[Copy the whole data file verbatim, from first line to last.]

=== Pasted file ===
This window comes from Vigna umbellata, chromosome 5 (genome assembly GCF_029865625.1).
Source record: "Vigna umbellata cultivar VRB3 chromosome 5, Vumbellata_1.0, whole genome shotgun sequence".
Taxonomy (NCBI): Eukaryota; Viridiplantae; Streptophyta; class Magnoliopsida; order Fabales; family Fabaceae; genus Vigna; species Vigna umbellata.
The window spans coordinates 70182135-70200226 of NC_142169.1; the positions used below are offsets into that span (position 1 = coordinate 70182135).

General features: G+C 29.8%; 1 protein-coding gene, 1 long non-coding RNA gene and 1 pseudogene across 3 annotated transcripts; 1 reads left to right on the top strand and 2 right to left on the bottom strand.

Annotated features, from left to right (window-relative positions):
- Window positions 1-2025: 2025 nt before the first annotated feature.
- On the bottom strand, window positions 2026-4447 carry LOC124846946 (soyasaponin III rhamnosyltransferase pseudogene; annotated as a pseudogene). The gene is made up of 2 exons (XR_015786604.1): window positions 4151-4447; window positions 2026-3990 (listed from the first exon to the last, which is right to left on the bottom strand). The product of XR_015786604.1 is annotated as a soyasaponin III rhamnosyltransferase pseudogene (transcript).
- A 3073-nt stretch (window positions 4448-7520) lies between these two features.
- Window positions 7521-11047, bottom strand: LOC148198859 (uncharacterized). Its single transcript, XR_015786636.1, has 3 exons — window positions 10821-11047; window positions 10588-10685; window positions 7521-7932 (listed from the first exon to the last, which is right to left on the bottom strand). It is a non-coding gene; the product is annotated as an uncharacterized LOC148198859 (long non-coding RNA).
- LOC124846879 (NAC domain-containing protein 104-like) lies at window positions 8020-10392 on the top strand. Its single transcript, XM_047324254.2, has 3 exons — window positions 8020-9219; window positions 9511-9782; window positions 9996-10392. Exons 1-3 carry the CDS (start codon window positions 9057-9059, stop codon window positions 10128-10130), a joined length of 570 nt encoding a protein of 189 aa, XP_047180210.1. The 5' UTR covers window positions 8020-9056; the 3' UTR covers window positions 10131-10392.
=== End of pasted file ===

This window comes from Vigna umbellata, chromosome 5 (genome assembly GCF_029865625.1).
Source record: "Vigna umbellata cultivar VRB3 chromosome 5, Vumbellata_1.0, whole genome shotgun sequence".
Taxonomy (NCBI): Eukaryota; Viridiplantae; Streptophyta; class Magnoliopsida; order Fabales; family Fabaceae; genus Vigna; species Vigna umbellata.
The window spans coordinates 70182135-70200226 of NC_142169.1; the positions used below are offsets into that span (position 1 = coordinate 70182135).

General features: G+C 29.8%; 1 protein-coding gene, 1 long non-coding RNA gene and 1 pseudogene across 3 annotated transcripts; 1 reads left to right on the top strand and 2 right to left on the bottom strand.

Annotated features, from left to right (window-relative positions):
- Window positions 1-2025: 2025 nt before the first annotated feature.
- On the bottom strand, window positions 2026-4447 carry LOC124846946 (soyasaponin III rhamnosyltransferase pseudogene; annotated as a pseudogene). The gene is made up of 2 exons (XR_015786604.1): window positions 4151-4447; window positions 2026-3990 (listed from the first exon to the last, which is right to left on the bottom strand). The product of XR_015786604.1 is annotated as a soyasaponin III rhamnosyltransferase pseudogene (transcript).
- A 3073-nt stretch (window positions 4448-7520) lies between these two features.
- Window positions 7521-11047, bottom strand: LOC148198859 (uncharacterized). Its single transcript, XR_015786636.1, has 3 exons — window positions 10821-11047; window positions 10588-10685; window positions 7521-7932 (listed from the first exon to the last, which is right to left on the bottom strand). It is a non-coding gene; the product is annotated as an uncharacterized LOC148198859 (long non-coding RNA).
- LOC124846879 (NAC domain-containing protein 104-like) lies at window positions 8020-10392 on the top strand. Its single transcript, XM_047324254.2, has 3 exons — window positions 8020-9219; window positions 9511-9782; window positions 9996-10392. Exons 1-3 carry the CDS (start codon window positions 9057-9059, stop codon window positions 10128-10130), a joined length of 570 nt encoding a protein of 189 aa, XP_047180210.1. The 5' UTR covers window positions 8020-9056; the 3' UTR covers window positions 10131-10392.